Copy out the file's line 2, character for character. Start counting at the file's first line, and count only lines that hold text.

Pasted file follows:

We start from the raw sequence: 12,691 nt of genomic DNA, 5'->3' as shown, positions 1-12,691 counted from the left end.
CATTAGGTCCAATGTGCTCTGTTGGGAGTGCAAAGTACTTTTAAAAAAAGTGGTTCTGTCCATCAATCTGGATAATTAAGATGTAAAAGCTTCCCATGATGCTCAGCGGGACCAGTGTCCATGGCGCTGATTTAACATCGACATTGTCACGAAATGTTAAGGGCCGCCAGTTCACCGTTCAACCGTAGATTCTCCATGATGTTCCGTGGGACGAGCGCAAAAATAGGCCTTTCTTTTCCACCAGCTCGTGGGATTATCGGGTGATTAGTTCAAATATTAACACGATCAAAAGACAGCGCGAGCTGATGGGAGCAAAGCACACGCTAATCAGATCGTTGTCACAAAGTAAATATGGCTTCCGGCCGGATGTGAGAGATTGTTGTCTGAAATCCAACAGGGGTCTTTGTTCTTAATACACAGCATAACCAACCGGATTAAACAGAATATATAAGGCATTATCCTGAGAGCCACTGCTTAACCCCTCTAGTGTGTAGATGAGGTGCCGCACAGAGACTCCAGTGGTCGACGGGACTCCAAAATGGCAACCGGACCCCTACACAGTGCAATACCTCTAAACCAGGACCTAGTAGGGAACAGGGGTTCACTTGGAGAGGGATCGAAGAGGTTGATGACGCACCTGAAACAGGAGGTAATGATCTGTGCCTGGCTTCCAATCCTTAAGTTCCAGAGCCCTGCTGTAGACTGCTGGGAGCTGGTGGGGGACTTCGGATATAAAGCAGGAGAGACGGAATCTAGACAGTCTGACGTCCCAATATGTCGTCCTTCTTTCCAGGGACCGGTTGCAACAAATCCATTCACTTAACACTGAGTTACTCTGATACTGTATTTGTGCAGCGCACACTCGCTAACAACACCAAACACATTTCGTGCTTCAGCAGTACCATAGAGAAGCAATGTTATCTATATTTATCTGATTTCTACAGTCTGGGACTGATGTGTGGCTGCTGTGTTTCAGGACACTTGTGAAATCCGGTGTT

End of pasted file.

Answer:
CATTAGGTCCAATGTGCTCTGTTGGGAGTGCAAAGTACTTTTAAAAAAAGTGGTTCTGTCCATCAATCTGGATAATTAAGATGTAAAAGCTTCCCATGATGCTCAGCGGGACCAGTGTCCATGGCGCTGATTTAACATCGACATTGTCACGAAATGTTAAGGGCCGCCAGTTCACCGTTCAACCGTAGATTCTCCATGATGTTCCGTGGGACGAGCGCAAAAATAGGCCTTTCTTTTCCACCAGCTCGTGGGATTATCGGGTGATTAGTTCAAATATTAACACGATCAAAAGACAGCGCGAGCTGATGGGAGCAAAGCACACGCTAATCAGATCGTTGTCACAAAGTAAATATGGCTTCCGGCCGGATGTGAGAGATTGTTGTCTGAAATCCAACAGGGGTCTTTGTTCTTAATACACAGCATAACCAACCGGATTAAACAGAATATATAAGGCATTATCCTGAGAGCCACTGCTTAACCCCTCTAGTGTGTAGATGAGGTGCCGCACAGAGACTCCAGTGGTCGACGGGACTCCAAAATGGCAACCGGACCCCTACACAGTGCAATACCTCTAAACCAGGACCTAGTAGGGAACAGGGGTTCACTTGGAGAGGGATCGAAGAGGTTGATGACGCACCTGAAACAGGAGGTAATGATCTGTGCCTGGCTTCCAATCCTTAAGTTCCAGAGCCCTGCTGTAGACTGCTGGGAGCTGGTGGGGGACTTCGGATATAAAGCAGGAGAGACGGAATCTAGACAGTCTGACGTCCCAATATGTCGTCCTTCTTTCCAGGGACCGGTTGCAACAAATCCATTCACTTAACACTGAGTTACTCTGATACTGTATTTGTGCAGCGCACACTCGCTAACAACACCAAACACATTTCGTGCTTCAGCAGTACCATAGAGAAGCAATGTTATCTATATTTATCTGATTTCTACAGTCTGGGACTGATGTGTGGCTGCTGTGTTTCAGGACACTTGTGAAATCCGGTGTT